It’s Black History Month which means you should make the extra effort to shop at Black owned stores and restaurants, embrace Black culture, read books by Black authors, and in general support Black creators (in case you were wondering, this isn’t an arbitrary rule made up, it’s a rule the system we’re operating in established). You might be asking yourself, “But which book should I read by a Black author?” I’m so glad you asked! As you ease into Black History Month, check out the modern story Black Buck by Mateo Askaripour about startup culture.
Darren “Buck” tells his story of going from slinging coffee as a barista at Starbucks to working sales at a startup in New York City in Black Buck. He immediately faces the nonsense people of color face in corporate world, shocking nobody. Of course, the story can’t end with a Black man entering the tech world to immediately dip out at the first sign of covert racism and gaslighting, he perseveres because that’s the expectation (as stated in the Handbook for Working a White Collar Job as a POC). He’s the only Black person at his company and the CEO believes in him, but oddly doesn’t believe him when he suggests the CEO’s righthand man is high-key racist.
Despite some bad PR the company faces, Buck plays a key role in the company company overcoming a murder, a terrible sales quarter, and investors and customers who no longer want to associate with the company. His personal life falls apart, but who needs a healthy social life when climbing the corporate ladder? Buck becomes the guy for the company, and sure, he’s 23 and making questionable decisions, but who among us hasn’t hit rock bottom? Fortunately, he finds his way out from rock bottom and ends up helping young people of color get into sales. What started as Buck trying to get an old coworker a sales gig, leads to something so much bigger.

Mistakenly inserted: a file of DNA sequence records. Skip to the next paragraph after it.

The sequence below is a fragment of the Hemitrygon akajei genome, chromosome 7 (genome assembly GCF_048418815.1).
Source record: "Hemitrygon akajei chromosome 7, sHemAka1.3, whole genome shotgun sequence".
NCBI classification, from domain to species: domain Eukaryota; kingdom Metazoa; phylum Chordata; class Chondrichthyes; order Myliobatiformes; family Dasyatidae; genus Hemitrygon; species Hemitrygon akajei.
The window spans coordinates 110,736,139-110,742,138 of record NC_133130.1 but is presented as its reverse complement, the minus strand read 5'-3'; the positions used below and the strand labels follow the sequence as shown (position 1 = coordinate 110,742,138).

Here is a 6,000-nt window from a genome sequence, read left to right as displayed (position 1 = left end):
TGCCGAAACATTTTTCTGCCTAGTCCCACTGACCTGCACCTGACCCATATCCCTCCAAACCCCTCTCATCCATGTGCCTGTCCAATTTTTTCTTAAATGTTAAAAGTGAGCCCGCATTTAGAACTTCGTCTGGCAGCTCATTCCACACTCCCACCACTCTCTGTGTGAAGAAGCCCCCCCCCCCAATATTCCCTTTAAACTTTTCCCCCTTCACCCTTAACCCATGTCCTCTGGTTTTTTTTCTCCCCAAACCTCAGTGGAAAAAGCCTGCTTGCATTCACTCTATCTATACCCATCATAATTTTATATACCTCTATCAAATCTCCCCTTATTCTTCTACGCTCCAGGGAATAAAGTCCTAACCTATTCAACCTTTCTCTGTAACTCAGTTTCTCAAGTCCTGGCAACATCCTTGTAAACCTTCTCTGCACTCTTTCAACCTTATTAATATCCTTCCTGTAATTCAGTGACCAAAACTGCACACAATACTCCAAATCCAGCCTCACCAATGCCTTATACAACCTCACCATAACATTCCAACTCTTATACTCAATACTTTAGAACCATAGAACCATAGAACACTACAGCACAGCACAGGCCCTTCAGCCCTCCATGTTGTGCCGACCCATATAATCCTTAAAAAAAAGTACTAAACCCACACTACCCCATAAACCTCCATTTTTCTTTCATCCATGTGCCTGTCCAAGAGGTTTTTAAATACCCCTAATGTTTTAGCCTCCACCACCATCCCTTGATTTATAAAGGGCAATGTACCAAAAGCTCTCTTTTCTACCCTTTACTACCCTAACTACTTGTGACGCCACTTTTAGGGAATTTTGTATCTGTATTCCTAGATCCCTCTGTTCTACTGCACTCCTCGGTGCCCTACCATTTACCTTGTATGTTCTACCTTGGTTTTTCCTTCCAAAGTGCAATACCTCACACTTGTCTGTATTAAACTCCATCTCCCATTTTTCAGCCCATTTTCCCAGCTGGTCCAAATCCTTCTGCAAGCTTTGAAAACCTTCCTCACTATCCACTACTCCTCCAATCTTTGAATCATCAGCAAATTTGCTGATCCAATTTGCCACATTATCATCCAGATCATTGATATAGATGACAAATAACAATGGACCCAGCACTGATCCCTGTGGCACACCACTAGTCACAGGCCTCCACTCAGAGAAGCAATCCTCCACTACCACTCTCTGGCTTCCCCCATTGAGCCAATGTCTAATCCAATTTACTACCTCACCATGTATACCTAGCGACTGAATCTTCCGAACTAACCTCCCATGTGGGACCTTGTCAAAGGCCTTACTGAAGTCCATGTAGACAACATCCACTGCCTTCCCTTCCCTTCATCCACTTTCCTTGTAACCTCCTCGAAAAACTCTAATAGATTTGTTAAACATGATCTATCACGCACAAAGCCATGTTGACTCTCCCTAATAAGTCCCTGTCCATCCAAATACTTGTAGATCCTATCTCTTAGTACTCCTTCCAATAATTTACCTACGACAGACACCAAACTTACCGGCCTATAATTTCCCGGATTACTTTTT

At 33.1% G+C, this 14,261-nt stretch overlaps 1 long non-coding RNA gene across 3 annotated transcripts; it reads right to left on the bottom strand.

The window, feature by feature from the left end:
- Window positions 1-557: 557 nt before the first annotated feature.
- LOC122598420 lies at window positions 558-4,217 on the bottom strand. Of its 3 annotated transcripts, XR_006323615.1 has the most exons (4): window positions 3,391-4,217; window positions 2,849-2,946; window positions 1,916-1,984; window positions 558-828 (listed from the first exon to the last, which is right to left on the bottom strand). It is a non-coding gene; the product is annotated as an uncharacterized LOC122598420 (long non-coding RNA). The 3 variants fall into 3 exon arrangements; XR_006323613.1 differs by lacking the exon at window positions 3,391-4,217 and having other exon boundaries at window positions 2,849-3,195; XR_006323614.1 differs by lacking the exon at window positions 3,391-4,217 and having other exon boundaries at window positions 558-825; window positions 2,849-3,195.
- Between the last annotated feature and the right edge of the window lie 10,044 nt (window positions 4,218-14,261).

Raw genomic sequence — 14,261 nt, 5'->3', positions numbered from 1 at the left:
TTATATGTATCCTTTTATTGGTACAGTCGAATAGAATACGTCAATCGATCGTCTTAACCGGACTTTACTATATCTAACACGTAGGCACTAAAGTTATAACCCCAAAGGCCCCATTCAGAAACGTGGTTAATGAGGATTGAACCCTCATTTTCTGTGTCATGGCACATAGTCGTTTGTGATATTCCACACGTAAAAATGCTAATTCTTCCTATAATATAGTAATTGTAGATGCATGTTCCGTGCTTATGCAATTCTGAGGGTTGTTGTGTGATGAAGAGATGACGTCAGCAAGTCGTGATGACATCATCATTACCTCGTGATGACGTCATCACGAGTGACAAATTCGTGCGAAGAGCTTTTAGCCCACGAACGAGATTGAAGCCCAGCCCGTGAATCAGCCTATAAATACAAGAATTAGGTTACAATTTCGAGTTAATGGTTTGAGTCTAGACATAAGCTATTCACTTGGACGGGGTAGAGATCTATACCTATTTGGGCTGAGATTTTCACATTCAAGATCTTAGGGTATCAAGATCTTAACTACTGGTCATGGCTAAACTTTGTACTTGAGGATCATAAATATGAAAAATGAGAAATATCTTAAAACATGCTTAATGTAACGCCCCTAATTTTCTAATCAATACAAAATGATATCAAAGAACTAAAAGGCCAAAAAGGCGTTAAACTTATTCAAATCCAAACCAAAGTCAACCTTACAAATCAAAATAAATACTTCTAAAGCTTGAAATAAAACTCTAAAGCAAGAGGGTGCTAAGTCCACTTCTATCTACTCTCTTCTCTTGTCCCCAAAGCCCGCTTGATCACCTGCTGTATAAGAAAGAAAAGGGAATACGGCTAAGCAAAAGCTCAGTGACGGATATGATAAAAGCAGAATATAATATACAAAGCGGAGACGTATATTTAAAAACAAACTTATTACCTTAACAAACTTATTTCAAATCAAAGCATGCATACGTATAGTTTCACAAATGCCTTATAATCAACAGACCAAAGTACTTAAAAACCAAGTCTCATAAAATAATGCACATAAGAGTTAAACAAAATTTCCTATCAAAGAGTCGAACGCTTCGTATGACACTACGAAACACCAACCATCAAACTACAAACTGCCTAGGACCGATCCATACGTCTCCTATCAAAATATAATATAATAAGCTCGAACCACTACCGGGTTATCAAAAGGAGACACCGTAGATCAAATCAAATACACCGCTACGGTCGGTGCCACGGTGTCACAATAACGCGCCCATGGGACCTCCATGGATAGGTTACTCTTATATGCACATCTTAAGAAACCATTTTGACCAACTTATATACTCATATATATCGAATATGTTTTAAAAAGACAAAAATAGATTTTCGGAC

The book explores the underlying tension of being Black in a historically white place, and how it can ebb and flow depending on where an individual is at in that space. Starting out, young people of color are told to work hard and be thankful they’re even in that space. Then people start to see that there’s a gap in who is also fill the spaces they’re in and not everyone gets there by their own merit, but connections. And then confronting taking side of empowering and supporting people of color or trying to remain neutral on the topic of race despite the fact that not picking a position on matters of race is also choosing a position. Askaripour has written a funny and face-paced story that shreds startup tech companies and their workplace culture. As someone who works in Austin, Texas, where many of the tech bros have taken up residence without giving much thought to people of color, I highly recommend this book.
If you’re the type of person who often finds yourself saying “does race really matter when it comes to getting a job?” I empower you to go to your local bookstore and buy this book, it will teach you about sales. If you’re the type of person who has no interest in sales, this book is also for you! This book is for everyone. And if you’re looking for even more books to read, peep books from authors like bell hooks, Alice Walker, James Baldwin, Toni Morrison, Maya Angelou, W. E. B. Du Bois, and so on. They’re essential reading in general.
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